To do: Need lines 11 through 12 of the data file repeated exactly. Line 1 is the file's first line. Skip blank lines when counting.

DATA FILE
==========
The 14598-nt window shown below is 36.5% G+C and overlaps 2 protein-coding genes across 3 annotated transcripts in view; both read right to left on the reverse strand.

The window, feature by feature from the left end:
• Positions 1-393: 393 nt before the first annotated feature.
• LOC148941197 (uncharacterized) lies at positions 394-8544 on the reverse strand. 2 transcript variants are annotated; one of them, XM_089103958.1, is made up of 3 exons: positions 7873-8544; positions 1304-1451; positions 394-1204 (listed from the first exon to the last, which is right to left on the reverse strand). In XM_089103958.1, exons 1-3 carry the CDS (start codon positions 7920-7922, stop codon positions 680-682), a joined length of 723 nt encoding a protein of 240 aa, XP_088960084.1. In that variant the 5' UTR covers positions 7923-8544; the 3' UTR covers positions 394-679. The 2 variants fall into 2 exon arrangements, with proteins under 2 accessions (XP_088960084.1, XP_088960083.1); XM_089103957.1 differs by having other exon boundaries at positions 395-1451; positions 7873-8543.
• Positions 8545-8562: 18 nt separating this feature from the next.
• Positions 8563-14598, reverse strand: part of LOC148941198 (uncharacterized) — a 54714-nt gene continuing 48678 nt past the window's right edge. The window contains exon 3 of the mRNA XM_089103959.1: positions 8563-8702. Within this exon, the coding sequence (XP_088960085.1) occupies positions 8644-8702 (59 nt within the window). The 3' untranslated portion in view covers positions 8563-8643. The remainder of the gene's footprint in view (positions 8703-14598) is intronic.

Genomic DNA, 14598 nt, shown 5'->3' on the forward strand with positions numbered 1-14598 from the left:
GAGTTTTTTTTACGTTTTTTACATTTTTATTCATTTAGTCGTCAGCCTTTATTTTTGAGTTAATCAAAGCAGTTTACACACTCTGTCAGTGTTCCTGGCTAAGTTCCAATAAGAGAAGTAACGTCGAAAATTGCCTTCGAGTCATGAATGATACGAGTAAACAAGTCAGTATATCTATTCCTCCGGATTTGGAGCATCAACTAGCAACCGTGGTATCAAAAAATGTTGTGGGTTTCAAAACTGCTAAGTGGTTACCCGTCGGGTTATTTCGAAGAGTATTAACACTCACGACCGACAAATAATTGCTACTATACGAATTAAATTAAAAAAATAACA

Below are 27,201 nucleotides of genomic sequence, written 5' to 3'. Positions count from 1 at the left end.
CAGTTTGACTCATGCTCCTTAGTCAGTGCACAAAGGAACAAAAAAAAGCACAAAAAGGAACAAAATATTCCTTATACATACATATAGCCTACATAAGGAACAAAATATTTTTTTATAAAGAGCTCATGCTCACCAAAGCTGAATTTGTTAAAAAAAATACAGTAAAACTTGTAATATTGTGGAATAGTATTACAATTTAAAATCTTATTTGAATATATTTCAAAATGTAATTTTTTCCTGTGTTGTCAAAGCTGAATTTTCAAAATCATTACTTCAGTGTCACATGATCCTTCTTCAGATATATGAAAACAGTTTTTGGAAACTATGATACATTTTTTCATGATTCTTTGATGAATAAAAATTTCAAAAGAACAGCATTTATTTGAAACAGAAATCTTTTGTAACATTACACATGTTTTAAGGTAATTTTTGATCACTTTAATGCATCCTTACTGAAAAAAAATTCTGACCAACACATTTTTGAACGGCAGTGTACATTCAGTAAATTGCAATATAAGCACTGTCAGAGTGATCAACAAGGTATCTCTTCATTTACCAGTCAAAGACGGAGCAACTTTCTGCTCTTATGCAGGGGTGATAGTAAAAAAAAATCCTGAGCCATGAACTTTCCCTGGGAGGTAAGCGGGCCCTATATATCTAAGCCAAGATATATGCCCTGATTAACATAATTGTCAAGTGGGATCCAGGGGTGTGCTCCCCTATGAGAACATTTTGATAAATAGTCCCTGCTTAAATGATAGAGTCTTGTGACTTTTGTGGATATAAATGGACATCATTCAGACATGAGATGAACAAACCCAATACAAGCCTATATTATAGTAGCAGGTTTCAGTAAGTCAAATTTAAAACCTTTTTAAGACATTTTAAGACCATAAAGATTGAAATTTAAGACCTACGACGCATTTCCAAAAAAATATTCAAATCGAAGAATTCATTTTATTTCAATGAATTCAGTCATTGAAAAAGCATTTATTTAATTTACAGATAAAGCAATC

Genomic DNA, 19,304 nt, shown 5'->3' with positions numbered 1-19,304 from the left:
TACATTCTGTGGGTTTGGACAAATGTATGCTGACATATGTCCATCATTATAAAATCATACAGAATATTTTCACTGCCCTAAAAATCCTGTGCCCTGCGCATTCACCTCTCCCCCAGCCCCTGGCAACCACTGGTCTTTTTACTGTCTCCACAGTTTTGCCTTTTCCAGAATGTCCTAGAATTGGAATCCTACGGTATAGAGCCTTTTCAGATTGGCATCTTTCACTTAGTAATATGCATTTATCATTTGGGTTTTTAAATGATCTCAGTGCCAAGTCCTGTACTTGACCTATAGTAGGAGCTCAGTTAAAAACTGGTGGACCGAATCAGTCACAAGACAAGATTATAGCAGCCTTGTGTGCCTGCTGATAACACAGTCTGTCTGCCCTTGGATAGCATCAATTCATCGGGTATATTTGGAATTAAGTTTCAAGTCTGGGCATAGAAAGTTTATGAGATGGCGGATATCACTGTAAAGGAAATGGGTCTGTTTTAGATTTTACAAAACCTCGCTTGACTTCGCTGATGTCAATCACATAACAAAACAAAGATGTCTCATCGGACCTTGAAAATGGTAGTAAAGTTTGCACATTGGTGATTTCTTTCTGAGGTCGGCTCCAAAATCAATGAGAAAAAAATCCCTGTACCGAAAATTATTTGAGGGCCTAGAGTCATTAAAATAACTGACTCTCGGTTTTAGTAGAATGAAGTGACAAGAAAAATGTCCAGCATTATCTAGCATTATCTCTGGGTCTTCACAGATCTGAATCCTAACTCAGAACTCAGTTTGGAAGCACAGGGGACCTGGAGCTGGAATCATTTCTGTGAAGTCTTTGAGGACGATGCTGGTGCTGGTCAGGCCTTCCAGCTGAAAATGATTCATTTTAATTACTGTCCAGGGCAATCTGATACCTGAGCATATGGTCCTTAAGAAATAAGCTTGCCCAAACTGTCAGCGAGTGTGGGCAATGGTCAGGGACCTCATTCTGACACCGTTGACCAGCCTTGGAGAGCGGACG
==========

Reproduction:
Genomic DNA, 19,304 nt, shown 5'->3' with positions numbered 1-19,304 from the left:
TACATTCTGTGGGTTTGGACAAATGTATGCTGACATATGTCCATCATTATAAAATCATACAGAATATTTTCACTGCCCTAAAAATCCTGTGCCCTGCGCATTCACCTCTCCCCCAGCCCCTGGCAACCACTGGTCTTTTTACTGTCTCCACAGTTTTGCCTTTTCCAGAATGTCCTAGAATTGGAATCCTACGGTATAGAGCCTTTTCAGATTGGCATCTTTCACTTAGTAATATGCATTTATCATTTGGGTTTTTAAATGATCTCAGTGCCAAGTCCTGTACTTGACCTATAGTAGGAGCTCAGTTAAAAACTGGTGGACCGAATCAGTCACAAGACAAGATTATAGCAGCCTTGTGTGCCTGCTGATAACACAGTCTGTCTGCCCTTGGATAGCATCAATTCATCGGGTATATTTGGAATTAAGTTTCAAGTCTGGGCATAGAAAGTTTATGAGATGGCGGATATCACTGTAAAGGAAATGGGTCTGTTTTAGATTTTACAAAACCTCGCTTGACTTCGCTGATGTCAATCACATAACAAAACAAAGATGTCTCATCGGACCTTGAAAATGGTAGTAAAGTTTGCACATTGGTGATTTCTTTCTGAGGTCGGCTCCAAAATCAATGAGAAAAAAATCCCTGTACCGAAAATTATTTGAGGGCCTAGAGTCATTAAAATAACTGACTCTCGGTTTTAGTAGAATGAAGTGACAAGAAAAATGTCCAGCATTATCTAGCATTATCTCTGGGTCTTCACAGATCTGAATCCTAACTCAGAACTCAGTTTGGAAGCACAGGGGACCTGGAGCTGGAATCATTTCTGTGAAGTCTTTGAGGACGATGCTGGTGCTGGTCAGGCCTTCCAGCTGAAAATGATTCATTTTAATTACTGTCCAGGGCAATCTGATACCTGAGCATATGGTCCTTAAGAAATAAGCTTGCCCAAACTGTCAGCGAGTGTGGGCAATGGTCAGGGACCTCATTCTGACACCGTTGACCAGCCTTGGAGAGCGGACG